COLLEGE PARK, Md. – Archie Miller buckled to his knees in frustration.

An Indiana second-half foul on a Maryland three-point attempt at the end of the shot clock that couldn’t happen had happened.

A rebound that could have been grabbed wasn’t.

Indiana’s coach struggled to watch.

He had screamed for defense, pushed for rebounding and poise and toughness, and, in so many ways for the first 20 minutes Friday night, the No. 22 Hoosiers had delivered.

Did they ever.

Then it disappeared at Xfinity Center, and so did Cream ‘n Crimson chances.

IU lost 78-75, ruining a start to remember, offensive road efficiency to relish and big-time scoring from freshman guard Romeo Langford.

“It was very disappointing,” Miller told Voice of the Hoosiers Don Fischer in the post-game radio show. “Our guys did some really good things in the first half, they played a really good half, especially on the road. The guys worked hard. We were playing the right way.

“Things got out of kilter in the second half. We had some tough challenged (offensive) plays that led to (Maryland) transition. The whole key was their offensive rebounding. We could not get a rebound.”

Maryland’s formidable size advantage featured six players 6-8 or taller. It was led by the 6-10, 240-pound Fernando, who averaged a double-double at 14.2 points and 10.1 rebounds. The Terrapins led the Big Ten in rebound margin, and ranked fourth nationally.

The Hoosiers never solved that problem. They were out-rebounded 42-25, including 18-3 on offensive boards.

“We knew how difficult it was going to be,” Miller told Fischer about the Terrapins’ rebounding prowess. “You knew that sometimes they would get (the rebound). They’re gifted. They’re talented at it.

“But there also would be some 50-50 rebound opportunities. We didn’t get them when we needed to. On the road, you’re not going to get away from that. That was the difference in the game.”

Langford took charge with 20 second-half points and finished with 28 on 8-for-14 shooting, including 3-for-6 from three-point range. He was 9-for-9 from the line.

It wasn’t enough.

“Romeo has been very good,” Miller told Fischer. “He did a nice job leading into this week. He played very hard. He shot well and got to the line.”

IU shot 49.1 percent from the field, committed just seven turnovers and was 16-for-16 from the line. Juwan Morgan had 14 points and eight rebounds. Devonte Green had 15 points. Justin Smith and Aljami Durham each had eight points.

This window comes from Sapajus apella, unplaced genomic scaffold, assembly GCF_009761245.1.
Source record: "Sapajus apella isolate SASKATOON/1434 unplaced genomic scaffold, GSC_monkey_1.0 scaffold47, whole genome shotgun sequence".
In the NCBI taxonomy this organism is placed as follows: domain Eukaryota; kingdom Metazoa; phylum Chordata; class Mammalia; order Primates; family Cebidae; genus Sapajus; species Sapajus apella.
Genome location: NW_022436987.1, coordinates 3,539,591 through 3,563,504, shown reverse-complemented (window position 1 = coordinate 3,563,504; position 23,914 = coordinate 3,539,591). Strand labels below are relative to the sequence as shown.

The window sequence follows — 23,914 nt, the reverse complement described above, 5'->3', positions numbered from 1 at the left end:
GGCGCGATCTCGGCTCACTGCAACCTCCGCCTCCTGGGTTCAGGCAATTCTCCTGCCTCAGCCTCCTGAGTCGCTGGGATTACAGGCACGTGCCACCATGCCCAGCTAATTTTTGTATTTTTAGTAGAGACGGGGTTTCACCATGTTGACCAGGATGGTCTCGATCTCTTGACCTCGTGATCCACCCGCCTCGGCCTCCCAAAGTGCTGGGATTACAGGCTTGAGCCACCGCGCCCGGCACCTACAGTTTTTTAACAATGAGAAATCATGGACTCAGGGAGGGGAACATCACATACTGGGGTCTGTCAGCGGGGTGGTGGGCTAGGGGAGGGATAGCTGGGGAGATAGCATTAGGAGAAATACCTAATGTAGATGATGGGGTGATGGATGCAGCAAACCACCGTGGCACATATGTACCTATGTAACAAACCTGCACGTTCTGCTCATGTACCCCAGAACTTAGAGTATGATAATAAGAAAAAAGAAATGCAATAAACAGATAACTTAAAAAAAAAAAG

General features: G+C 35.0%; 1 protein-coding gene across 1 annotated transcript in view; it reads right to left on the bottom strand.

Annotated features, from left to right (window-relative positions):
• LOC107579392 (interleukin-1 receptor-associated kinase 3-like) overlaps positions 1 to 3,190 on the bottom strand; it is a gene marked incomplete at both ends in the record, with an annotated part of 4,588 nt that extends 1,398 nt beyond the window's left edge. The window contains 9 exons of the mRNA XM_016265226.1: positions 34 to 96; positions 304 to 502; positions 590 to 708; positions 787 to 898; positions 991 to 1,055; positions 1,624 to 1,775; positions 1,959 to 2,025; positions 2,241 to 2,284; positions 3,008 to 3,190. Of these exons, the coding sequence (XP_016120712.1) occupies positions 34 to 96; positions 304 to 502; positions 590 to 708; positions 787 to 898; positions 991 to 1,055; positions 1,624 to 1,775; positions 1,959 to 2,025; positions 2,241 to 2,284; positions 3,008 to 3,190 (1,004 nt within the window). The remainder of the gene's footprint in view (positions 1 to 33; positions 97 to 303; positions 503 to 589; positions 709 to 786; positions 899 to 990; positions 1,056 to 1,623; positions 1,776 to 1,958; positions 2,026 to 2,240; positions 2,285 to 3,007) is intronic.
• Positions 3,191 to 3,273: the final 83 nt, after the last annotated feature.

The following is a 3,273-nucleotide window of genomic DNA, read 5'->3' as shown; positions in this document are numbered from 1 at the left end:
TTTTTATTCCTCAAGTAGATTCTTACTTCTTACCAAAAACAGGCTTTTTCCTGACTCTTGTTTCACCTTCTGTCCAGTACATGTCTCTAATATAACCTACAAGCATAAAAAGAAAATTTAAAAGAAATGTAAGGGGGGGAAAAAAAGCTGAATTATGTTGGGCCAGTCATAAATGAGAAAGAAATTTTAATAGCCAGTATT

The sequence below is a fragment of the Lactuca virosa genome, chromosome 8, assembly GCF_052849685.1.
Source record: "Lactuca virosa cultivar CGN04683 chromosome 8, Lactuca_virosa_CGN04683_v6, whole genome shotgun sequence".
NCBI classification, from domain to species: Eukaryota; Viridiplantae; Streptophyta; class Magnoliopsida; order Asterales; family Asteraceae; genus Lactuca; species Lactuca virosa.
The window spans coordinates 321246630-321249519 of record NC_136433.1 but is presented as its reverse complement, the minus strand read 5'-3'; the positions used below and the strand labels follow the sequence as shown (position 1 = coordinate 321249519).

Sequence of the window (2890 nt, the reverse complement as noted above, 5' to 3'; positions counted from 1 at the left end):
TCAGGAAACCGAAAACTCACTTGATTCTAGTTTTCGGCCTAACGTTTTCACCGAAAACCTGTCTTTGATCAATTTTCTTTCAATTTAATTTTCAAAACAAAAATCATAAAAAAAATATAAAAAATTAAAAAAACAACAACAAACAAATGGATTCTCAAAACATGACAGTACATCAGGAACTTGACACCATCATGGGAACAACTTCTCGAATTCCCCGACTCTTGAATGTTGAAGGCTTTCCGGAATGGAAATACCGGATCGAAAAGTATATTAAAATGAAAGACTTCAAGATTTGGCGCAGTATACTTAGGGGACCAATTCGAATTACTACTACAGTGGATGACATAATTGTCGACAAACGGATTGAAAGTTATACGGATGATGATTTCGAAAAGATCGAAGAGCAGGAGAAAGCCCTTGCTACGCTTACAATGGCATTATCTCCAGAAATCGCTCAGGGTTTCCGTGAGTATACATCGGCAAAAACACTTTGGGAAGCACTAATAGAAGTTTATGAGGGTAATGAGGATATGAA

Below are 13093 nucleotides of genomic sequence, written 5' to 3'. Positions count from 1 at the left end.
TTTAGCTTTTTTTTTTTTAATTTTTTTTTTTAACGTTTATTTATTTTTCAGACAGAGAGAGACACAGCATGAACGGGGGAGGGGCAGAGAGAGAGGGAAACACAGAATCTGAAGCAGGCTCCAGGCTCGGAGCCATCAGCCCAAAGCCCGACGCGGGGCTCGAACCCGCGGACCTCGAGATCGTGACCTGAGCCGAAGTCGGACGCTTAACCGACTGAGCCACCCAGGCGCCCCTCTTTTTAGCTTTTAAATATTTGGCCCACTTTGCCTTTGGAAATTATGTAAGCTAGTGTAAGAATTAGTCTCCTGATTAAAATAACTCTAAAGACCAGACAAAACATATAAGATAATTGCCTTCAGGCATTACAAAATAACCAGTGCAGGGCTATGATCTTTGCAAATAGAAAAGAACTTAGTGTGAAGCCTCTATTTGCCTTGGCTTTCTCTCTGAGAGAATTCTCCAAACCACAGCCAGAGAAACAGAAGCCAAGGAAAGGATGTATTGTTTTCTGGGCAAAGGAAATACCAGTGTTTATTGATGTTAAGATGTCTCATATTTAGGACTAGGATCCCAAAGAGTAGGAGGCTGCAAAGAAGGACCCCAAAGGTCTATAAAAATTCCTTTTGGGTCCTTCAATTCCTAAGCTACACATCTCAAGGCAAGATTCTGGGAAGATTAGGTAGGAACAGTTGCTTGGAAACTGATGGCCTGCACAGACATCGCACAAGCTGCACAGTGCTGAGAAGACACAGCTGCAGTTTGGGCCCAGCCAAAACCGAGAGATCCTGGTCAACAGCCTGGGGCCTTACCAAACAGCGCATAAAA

It wasn’t enough.

“We had different guys step up and play,” Miller told Fischer. “We only turned it over seven times on the road and made our free throws. We shot a good percentage. “But we didn’t rebound.”

IU’s second straight road loss dropped it to 12-4 overall, 3-2 in the Big Ten.

Maryland (14-3, 5-1) was led by Fernando (25 points, 13 rebounds) and guard Anthony Cowan (24 points, seven assists).

The good news — Indiana finally regained its open-the-game-strong form, and for a while, a huge road victory was within reach.

Freshman guard Rob Phinisee returned from a concussion after a three-game absence, and if he wasn’t back to beat-Butler form, that wasn’t the point.

Getting him back in the rotation was.

Green was an early offensive beast.

Morgan was an inside catalyst.

It wasn’t enough.

Maryland unleashed a 16-0 run early in the second half to obliterate what had once been a 14-point Hoosier lead.

IU was left to wonder what might have been.

Miller pointed to forward Justin Smith’s foul trouble that limited him to 22 minutes.

“What really hurt us was Justin Smith’s unfortunate fouls,” Miller told Fischer. “When he was on the floor, we were plus 22 in the game. His inability to stay in there, those fouls, hurt us.”

IU’s slow-start pattern instantly became ancient history.

The Hoosiers delivered a 9-0 opening punch, then boosted it to 14-2. It came from balanced offense – four players contributed to that scoring – and stingy defense (holding Maryland to 1-for-7 shooting with two turnovers).

Indiana’s attack-the-basket approach had the Terrapins reeling early. It pushed to a pair of 14-point leads, the last at 28-14.

Then came a scoring drought of more than four minutes. Maryland found its offense and scored 13 of the half’s next 17 points to close within five before guard Durham’s three-pointer gave the Hoosiers a 35-27 halftime lead.

Maryland had a 10-1 edge in offensive rebounds in the first 20 minutes.

How many points did the Terrapins score off that advantage?


Maryland opened the second half on a 6-2 run. Miller called a timeout to try to blunt the Terrapins’ momentum.

It didn’t work.

Maryland scored 10 more points to IU’s none. The Hoosiers were 0-for-9 from the field in that stretch.

Morgan finally broke the drought with a basket.

Then Langford got hot. Indiana refused to go away.

It wasn’t enough.

“It comes down to simple things – rebound, don’t turn it over, play good defense,” Miller said. “We had some of those things. The one thing we couldn’t get a grip on was the glass.”

IU will seek to find that grip on Monday, when it hosts Nebraska.

“Our team has to have great resolve,” Miller told Fischer. “This league can really overwhelm you if get caught up on things. We have Nebraska on Monday. That’s our focus. We’re looking forward to playing at home.”